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The University and its members have a responsibility to ensure that a climate that might encourage, or con- ditions that might enable, cheating, misrepresentation or unfairness not be tolerated. To this end all must acknowledge that seeking credit or other advantages by fraud or misrepresentation, or seeking to disadvantage others by disruptive behaviour is unacceptable, as is any dishonesty or unfairness in dealing with the work or record of a student.
Wherever in the Code an offence is described as depending on "knowing", the offence shall likewise be deemed to have committed if the person ought reasonably to have known.
1. It shall be an offence for a student knowingly:
(a) to forge or in any other way alter or falsify any document or evidence required for admission to the University, or to utter, circulate or make use of any such forged, altered or falsified document, whether the record be in print or electronic form;
(b) to use or possess an unauthorized aid or aids or obtain unauthorized assistance in any academic examination or term test or in connection with any other form of academic work;
(c) to personate another person, or to have another person personate, at any academic examination or term test or in connection with any other form of academic work;
(d) to represent as one's own any idea or expression of an idea or work of another in any academic examination or term test or in connection with any other form of academic work, i.e. to commit plagiarism;
(e) to submit, without the knowledge and approval of the instructor to whom it is submitted, any academic work for which credit has previously been obtained or is being sought in another course or program of study in the University or elsewhere;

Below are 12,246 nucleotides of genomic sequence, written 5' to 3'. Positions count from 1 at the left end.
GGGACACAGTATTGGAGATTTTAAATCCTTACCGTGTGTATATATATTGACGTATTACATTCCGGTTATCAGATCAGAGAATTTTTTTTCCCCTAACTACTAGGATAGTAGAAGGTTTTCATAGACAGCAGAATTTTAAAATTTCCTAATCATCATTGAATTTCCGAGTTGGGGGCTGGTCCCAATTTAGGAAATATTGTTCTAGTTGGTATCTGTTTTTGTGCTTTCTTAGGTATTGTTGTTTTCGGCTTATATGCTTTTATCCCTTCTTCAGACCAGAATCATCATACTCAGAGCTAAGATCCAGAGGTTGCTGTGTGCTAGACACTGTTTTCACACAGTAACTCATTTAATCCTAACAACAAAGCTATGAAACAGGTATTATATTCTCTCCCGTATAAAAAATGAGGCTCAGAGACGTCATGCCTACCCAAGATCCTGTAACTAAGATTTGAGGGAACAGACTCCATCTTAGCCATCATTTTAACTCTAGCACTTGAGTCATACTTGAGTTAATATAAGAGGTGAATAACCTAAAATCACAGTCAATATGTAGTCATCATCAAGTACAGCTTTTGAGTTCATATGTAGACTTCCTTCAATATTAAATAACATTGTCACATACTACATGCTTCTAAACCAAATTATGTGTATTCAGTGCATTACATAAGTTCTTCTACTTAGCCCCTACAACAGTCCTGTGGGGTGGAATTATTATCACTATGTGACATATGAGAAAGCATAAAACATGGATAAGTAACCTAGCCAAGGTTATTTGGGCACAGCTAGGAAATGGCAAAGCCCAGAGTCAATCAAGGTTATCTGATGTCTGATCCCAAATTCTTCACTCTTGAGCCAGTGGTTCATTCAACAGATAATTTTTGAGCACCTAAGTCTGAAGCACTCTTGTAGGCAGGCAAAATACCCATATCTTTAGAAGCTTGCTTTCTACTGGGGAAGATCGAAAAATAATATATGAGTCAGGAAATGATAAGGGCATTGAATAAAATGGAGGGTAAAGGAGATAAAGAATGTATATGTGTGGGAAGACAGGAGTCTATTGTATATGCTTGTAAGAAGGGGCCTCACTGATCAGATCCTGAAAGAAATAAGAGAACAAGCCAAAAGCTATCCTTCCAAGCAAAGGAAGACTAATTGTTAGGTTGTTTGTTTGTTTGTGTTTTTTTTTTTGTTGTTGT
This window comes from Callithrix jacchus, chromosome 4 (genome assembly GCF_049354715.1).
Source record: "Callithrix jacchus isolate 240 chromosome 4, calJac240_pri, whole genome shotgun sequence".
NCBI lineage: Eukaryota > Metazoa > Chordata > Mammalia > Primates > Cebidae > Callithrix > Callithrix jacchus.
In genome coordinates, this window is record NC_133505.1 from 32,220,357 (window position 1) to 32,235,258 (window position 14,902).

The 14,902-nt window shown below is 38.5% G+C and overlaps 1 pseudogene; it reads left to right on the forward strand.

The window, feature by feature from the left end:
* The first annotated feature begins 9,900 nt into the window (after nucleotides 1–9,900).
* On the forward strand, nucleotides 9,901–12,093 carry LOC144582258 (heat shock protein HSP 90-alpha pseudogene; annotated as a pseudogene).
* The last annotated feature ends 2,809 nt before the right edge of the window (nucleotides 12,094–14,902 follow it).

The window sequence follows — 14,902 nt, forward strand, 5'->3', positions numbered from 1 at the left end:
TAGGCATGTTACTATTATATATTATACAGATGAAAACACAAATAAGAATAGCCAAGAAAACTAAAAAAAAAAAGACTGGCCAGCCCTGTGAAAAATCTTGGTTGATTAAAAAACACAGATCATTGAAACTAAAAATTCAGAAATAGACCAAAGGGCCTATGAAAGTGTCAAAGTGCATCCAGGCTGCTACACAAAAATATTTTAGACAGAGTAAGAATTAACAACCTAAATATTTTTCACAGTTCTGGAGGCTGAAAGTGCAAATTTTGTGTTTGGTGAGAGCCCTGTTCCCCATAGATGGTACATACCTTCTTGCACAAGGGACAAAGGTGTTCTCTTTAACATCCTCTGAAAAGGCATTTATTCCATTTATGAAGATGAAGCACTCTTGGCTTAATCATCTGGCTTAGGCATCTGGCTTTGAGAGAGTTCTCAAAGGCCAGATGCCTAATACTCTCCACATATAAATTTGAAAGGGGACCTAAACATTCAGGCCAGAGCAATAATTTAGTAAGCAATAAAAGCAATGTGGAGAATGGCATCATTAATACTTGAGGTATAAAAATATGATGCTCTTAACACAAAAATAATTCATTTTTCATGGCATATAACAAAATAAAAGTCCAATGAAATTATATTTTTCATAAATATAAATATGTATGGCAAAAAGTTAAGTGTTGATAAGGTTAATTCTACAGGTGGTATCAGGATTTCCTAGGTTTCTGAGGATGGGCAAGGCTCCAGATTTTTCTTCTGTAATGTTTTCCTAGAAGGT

(f) to submit for credit any academic work containing a purported statement of fact or reference to a source which has been concocted.
2. It shall be an offence for a faculty member knowingly:
(a) to approve any of the previously described offences;
(b) to evaluate an application for admission or transfer to a course or program of study by other than duly established and published criteria;
(c) to evaluate academic work by a student by reference to any criterion that does not relate to its merit, to the time within which it is to be submitted or to the manner in which it is to be performed.
3. It shall be an offence for a faculty member and student alike
4. A graduate of the University may be charged with any of the above offences committed intentionally while he or she was an active student, when, in the opinion of the Provost, the offence, if detected, would have resulted in a sanction sufficiently severe that the degree would not have
1.(a) Every member is a party to an offence under this Code who knowingly:
(i) actually commits it;
(ii) does or omits to do anything for the purpose of aiding or assisting another member to commit the offence;
(iii) does or omits to do anything for the purpose of aiding or assisting any other person who, if that person were a member, would have committed the offence;
(iv) abets, counsels, procures or conspires with another member to commit or be a party to an offence; or
(v) abets, counsels, procures or conspires with any other person who, if that person were a member, would have committed or have been a part to the offence.
(b) Every party to an offence under this Code is liable upon admission of the commission thereof, or upon conviction, as the case may be, to the sanctions applicable to that offence.
2. Every member who, having an intent to commit an offence under this Code, does or omits to do anything for the purpose of carrying out that intention (other than mere preparation to commit the offence) is guilty of an attempt to commit the offence and liable upon conviction to the same sanctions as if he or she had committed the offence.
3. When a group is found guilty of an offence under this Code, every officer, director or agent of the group, being a member of the University, who directed, authorized or participated in the commission of the offence is a party to and guilty of the offence and is liable upon conviction to the sanctions provided for the offence.
1. No hearing within the meaning of Section 2 of the Statutory Powers of Procedures Act is required for the purposes of, or in connection with, any of the discussions, meetings and determinations referred to in Section C.I.(a), and such discussions, meetings and determinations are not proceedings of the Tribunal.